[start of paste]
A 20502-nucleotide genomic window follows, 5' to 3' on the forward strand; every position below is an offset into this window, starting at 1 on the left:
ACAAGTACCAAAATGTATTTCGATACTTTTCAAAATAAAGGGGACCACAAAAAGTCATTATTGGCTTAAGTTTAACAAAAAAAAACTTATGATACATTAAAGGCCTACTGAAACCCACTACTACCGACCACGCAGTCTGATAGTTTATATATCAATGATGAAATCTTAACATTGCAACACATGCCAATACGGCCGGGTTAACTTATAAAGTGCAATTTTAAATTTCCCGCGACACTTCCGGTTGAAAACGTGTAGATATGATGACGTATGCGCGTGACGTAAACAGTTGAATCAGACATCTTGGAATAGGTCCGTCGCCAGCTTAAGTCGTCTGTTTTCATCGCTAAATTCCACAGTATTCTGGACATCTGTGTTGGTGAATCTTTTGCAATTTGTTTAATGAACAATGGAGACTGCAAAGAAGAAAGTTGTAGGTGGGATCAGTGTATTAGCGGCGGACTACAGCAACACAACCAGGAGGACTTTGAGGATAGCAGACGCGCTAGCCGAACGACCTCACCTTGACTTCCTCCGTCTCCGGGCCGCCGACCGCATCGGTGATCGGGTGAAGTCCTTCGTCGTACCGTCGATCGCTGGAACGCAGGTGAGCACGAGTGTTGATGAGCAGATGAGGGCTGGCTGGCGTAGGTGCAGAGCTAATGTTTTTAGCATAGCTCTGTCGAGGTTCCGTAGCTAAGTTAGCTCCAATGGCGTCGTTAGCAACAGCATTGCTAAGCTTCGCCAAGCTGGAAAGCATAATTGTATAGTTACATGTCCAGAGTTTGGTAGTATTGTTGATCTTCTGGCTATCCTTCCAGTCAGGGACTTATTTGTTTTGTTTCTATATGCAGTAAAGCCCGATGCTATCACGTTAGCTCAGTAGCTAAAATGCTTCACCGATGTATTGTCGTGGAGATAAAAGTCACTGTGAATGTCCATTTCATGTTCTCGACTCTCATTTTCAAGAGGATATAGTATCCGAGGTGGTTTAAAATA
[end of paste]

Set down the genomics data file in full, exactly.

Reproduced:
A 20502-nucleotide genomic window follows, 5' to 3' on the forward strand; every position below is an offset into this window, starting at 1 on the left:
ACAAGTACCAAAATGTATTTCGATACTTTTCAAAATAAAGGGGACCACAAAAAGTCATTATTGGCTTAAGTTTAACAAAAAAAAACTTATGATACATTAAAGGCCTACTGAAACCCACTACTACCGACCACGCAGTCTGATAGTTTATATATCAATGATGAAATCTTAACATTGCAACACATGCCAATACGGCCGGGTTAACTTATAAAGTGCAATTTTAAATTTCCCGCGACACTTCCGGTTGAAAACGTGTAGATATGATGACGTATGCGCGTGACGTAAACAGTTGAATCAGACATCTTGGAATAGGTCCGTCGCCAGCTTAAGTCGTCTGTTTTCATCGCTAAATTCCACAGTATTCTGGACATCTGTGTTGGTGAATCTTTTGCAATTTGTTTAATGAACAATGGAGACTGCAAAGAAGAAAGTTGTAGGTGGGATCAGTGTATTAGCGGCGGACTACAGCAACACAACCAGGAGGACTTTGAGGATAGCAGACGCGCTAGCCGAACGACCTCACCTTGACTTCCTCCGTCTCCGGGCCGCCGACCGCATCGGTGATCGGGTGAAGTCCTTCGTCGTACCGTCGATCGCTGGAACGCAGGTGAGCACGAGTGTTGATGAGCAGATGAGGGCTGGCTGGCGTAGGTGCAGAGCTAATGTTTTTAGCATAGCTCTGTCGAGGTTCCGTAGCTAAGTTAGCTCCAATGGCGTCGTTAGCAACAGCATTGCTAAGCTTCGCCAAGCTGGAAAGCATAATTGTATAGTTACATGTCCAGAGTTTGGTAGTATTGTTGATCTTCTGGCTATCCTTCCAGTCAGGGACTTATTTGTTTTGTTTCTATATGCAGTAAAGCCCGATGCTATCACGTTAGCTCAGTAGCTAAAATGCTTCACCGATGTATTGTCGTGGAGATAAAAGTCACTGTGAATGTCCATTTCATGTTCTCGACTCTCATTTTCAAGAGGATATAGTATCCGAGGTGGTTTAAAATA